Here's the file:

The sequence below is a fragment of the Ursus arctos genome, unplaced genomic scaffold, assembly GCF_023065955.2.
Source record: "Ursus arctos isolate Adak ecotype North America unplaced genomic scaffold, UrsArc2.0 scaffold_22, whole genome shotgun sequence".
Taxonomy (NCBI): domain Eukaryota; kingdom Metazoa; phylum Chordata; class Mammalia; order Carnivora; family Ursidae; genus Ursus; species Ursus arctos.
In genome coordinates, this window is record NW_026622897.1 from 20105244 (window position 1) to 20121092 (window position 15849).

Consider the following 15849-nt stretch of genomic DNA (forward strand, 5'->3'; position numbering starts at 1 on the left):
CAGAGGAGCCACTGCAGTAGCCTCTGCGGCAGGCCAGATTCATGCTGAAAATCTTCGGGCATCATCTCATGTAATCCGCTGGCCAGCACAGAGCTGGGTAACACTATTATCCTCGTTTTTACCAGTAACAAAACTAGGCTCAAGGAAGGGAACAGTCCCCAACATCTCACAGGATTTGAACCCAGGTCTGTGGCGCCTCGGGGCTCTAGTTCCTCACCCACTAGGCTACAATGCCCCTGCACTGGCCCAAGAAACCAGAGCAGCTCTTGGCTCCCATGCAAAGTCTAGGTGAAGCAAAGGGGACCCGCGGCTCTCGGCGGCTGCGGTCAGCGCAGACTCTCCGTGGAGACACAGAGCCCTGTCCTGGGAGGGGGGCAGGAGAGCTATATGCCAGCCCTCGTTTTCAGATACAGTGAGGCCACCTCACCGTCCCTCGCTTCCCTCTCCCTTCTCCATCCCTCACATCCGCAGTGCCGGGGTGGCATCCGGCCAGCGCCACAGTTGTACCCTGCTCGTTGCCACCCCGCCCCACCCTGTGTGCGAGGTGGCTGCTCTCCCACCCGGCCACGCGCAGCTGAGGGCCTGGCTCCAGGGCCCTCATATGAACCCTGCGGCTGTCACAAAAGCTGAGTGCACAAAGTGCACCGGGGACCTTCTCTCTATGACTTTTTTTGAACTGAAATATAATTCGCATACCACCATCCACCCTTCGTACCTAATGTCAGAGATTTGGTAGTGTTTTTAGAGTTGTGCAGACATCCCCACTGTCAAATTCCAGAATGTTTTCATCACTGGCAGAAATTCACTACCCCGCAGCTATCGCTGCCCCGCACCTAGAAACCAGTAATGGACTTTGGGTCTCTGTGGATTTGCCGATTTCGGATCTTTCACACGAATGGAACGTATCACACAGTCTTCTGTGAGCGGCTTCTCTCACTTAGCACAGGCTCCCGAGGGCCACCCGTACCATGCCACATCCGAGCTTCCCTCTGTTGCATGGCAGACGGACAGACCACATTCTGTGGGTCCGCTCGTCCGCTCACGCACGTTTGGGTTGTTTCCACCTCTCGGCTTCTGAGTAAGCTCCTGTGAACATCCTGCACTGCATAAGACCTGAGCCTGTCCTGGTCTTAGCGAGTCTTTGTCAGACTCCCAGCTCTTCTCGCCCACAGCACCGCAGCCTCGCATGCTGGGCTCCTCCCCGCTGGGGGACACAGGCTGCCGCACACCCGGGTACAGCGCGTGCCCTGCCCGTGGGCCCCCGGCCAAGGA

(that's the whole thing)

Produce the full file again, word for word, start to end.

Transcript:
The sequence below is a fragment of the Ursus arctos genome, unplaced genomic scaffold, assembly GCF_023065955.2.
Source record: "Ursus arctos isolate Adak ecotype North America unplaced genomic scaffold, UrsArc2.0 scaffold_22, whole genome shotgun sequence".
Taxonomy (NCBI): domain Eukaryota; kingdom Metazoa; phylum Chordata; class Mammalia; order Carnivora; family Ursidae; genus Ursus; species Ursus arctos.
In genome coordinates, this window is record NW_026622897.1 from 20105244 (window position 1) to 20121092 (window position 15849).

Consider the following 15849-nt stretch of genomic DNA (forward strand, 5'->3'; position numbering starts at 1 on the left):
CAGAGGAGCCACTGCAGTAGCCTCTGCGGCAGGCCAGATTCATGCTGAAAATCTTCGGGCATCATCTCATGTAATCCGCTGGCCAGCACAGAGCTGGGTAACACTATTATCCTCGTTTTTACCAGTAACAAAACTAGGCTCAAGGAAGGGAACAGTCCCCAACATCTCACAGGATTTGAACCCAGGTCTGTGGCGCCTCGGGGCTCTAGTTCCTCACCCACTAGGCTACAATGCCCCTGCACTGGCCCAAGAAACCAGAGCAGCTCTTGGCTCCCATGCAAAGTCTAGGTGAAGCAAAGGGGACCCGCGGCTCTCGGCGGCTGCGGTCAGCGCAGACTCTCCGTGGAGACACAGAGCCCTGTCCTGGGAGGGGGGCAGGAGAGCTATATGCCAGCCCTCGTTTTCAGATACAGTGAGGCCACCTCACCGTCCCTCGCTTCCCTCTCCCTTCTCCATCCCTCACATCCGCAGTGCCGGGGTGGCATCCGGCCAGCGCCACAGTTGTACCCTGCTCGTTGCCACCCCGCCCCACCCTGTGTGCGAGGTGGCTGCTCTCCCACCCGGCCACGCGCAGCTGAGGGCCTGGCTCCAGGGCCCTCATATGAACCCTGCGGCTGTCACAAAAGCTGAGTGCACAAAGTGCACCGGGGACCTTCTCTCTATGACTTTTTTTGAACTGAAATATAATTCGCATACCACCATCCACCCTTCGTACCTAATGTCAGAGATTTGGTAGTGTTTTTAGAGTTGTGCAGACATCCCCACTGTCAAATTCCAGAATGTTTTCATCACTGGCAGAAATTCACTACCCCGCAGCTATCGCTGCCCCGCACCTAGAAACCAGTAATGGACTTTGGGTCTCTGTGGATTTGCCGATTTCGGATCTTTCACACGAATGGAACGTATCACACAGTCTTCTGTGAGCGGCTTCTCTCACTTAGCACAGGCTCCCGAGGGCCACCCGTACCATGCCACATCCGAGCTTCCCTCTGTTGCATGGCAGACGGACAGACCACATTCTGTGGGTCCGCTCGTCCGCTCACGCACGTTTGGGTTGTTTCCACCTCTCGGCTTCTGAGTAAGCTCCTGTGAACATCCTGCACTGCATAAGACCTGAGCCTGTCCTGGTCTTAGCGAGTCTTTGTCAGACTCCCAGCTCTTCTCGCCCACAGCACCGCAGCCTCGCATGCTGGGCTCCTCCCCGCTGGGGGACACAGGCTGCCGCACACCCGGGTACAGCGCGTGCCCTGCCCGTGGGCCCCCGGCCAAGGA